"Heidegger on Machination, the Jewish Race, and the Holocaust"
by Fritsche, Johannes (2018)
In the Black Notebooks, Heidegger ascribes in 1938/9 to the Jewish race an empty rationality and calculative ability,? in his view the cause of its worldlessness. To assess this characterisation, I present Heidegger?s theories of history as a decline in Being and Time and in his later history of Being. For this purpose, I discuss his notions of Rechnen (reckoning), Machenschaft (machination), and Geviert (fourfold), several existentialia from Being and Time, and Heidegger?s identification of modern machination and modern technology. Furthermore, I examine Heidegger?s attitude toward the Jews and the Holocaust. I present his alignment of the unconcealment of modernity and the Jewish race, and compare his theory of machination with the texts Positionality (1949) and The Question concerning Technology (1954). Heidegger?s notes about the Jews in the Black Notebooks after 1944 confirm that he tried ?to silence Auschwitz silently, as I already argued in a paper from 1995.
In §26 of Being and Time, Heidegger introduces three modes of being-with-other Daseine, a “deficient” one and two “positive” ones,as he says in a variation of Hegel’s terminology.28 At the very beginning of §26, referring back to the sections on handiness, he pictures the pre-modern world: the craftsman in his workshop, the tailor cutting clothes to the figure, the corn fields referring to our friends and acquaintances, the boats in theriver doing the same, and sometimes an “‘alien boat’.” Without this pre-modern world, the three modes in §26 would be unintelligible. The world of the craftsmen, or community, is historically the first mode of being-with-other-Daseine, and it is the one in relation to which the historically second mode, the deficient one, is deficient. This deficient mode is the world of subjects, society, or liberalism, having fallen away from community. Especially since “distantiality [Abständigkeit],” the first characteristic of the They in the respective section §27, means in Heidegger capitalist competition and not, as Dreyfus and many others have it, conformity and conformism, one can safely take the proverbial Manchester capitalist as an example for the deficient mode – and realise that the concept of machination is more or less fully at work already in Being and Time. In Heidegger’s vocabulary of reckoning and machination, the capitalist posits himself as “subject”: as not being obliged to anyone or anything and as point of reference for everything else. In doing so, he posits profit. But he posits it as a value, as something in the light of which he can use everything and everyone else, including the profit itself, as so many means toward his in-principle infinite self-increase and empowerment. As such a “grabber” of profit, he “reckons” with other people and things: because he sets them up as objects of a specific “expectation,” namely as competitors, suppliers, consumers, workers, and material; or, as means or obstacles for his profit maximisation. He “reckons” insofar as he must calculate costs and revenue, and his reckoning is “reckless,” “empty,” or no longer adverbially qualified, because it is no longer embedded in the “concernful taking care” or “taking care of concern” for the other Daseine and the concern for the work and its employment and presence within a community. Thus, the other Daseine matter only “as numbers” on his balance sheets. Furthermore, even in a pre-modern village one cannot necessarily unreservedly trust each of one’s fellow-villagers, but one can “count on” them in cases of emergency and necessary, cooperative works. In addition, the villagers socialise for the enjoyment of communal life, in the local bars, at the Schützenfest (riflemen’s meeting), and other festivities. By contrast, the capitalist does not “count on”the workers, and he does not want “to have anything to do” with them. Recklessly reckoning, he treats all of his professional and otherrelations as means of his profit maximisation and his own self-empowerment. (p.316)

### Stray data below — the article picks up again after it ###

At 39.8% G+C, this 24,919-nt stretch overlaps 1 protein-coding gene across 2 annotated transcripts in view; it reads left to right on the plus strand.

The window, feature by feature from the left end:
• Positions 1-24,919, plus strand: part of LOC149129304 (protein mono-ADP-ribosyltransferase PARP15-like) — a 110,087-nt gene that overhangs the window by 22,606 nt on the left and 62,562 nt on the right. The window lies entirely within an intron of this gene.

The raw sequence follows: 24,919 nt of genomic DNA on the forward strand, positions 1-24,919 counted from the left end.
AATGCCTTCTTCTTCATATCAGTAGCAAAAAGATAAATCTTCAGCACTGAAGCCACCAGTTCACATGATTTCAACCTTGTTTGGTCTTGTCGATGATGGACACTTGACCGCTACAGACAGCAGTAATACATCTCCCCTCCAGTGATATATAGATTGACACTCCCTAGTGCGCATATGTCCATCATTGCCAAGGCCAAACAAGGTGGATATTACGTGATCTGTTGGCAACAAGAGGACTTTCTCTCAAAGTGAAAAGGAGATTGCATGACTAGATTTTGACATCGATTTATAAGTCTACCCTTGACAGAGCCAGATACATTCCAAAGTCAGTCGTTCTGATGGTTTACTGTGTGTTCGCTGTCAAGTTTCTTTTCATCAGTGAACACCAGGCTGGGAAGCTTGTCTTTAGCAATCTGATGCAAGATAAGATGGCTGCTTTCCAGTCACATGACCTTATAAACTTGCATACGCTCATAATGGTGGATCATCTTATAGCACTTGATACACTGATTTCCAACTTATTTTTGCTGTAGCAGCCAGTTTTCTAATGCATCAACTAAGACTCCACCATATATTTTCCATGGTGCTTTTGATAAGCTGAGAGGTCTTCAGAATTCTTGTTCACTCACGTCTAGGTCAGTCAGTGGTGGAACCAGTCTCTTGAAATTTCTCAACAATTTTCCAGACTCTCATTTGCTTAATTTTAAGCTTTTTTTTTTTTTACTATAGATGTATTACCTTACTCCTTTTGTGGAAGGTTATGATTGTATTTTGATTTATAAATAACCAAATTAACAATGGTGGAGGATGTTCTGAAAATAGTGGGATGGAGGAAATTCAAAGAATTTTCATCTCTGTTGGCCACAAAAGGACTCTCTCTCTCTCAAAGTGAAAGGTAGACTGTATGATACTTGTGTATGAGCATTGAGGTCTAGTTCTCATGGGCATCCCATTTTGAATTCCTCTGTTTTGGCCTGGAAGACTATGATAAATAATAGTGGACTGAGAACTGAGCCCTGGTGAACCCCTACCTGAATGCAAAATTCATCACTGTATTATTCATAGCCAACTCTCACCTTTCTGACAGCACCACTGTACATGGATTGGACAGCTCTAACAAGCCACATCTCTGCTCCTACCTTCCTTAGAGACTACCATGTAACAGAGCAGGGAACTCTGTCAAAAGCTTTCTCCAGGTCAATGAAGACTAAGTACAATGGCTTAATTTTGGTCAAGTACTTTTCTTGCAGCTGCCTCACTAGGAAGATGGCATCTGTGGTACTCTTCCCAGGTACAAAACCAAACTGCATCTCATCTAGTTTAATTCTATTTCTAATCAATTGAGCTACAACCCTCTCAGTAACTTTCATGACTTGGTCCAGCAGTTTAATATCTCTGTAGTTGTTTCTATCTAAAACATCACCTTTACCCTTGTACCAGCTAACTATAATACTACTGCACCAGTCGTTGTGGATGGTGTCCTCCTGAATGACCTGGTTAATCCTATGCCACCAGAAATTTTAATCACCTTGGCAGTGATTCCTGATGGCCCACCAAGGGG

KeywordsHeidegger, Technology, Machination, Machenschaft, Modernity, Judaism
ThemesTechnology, On Heidegger
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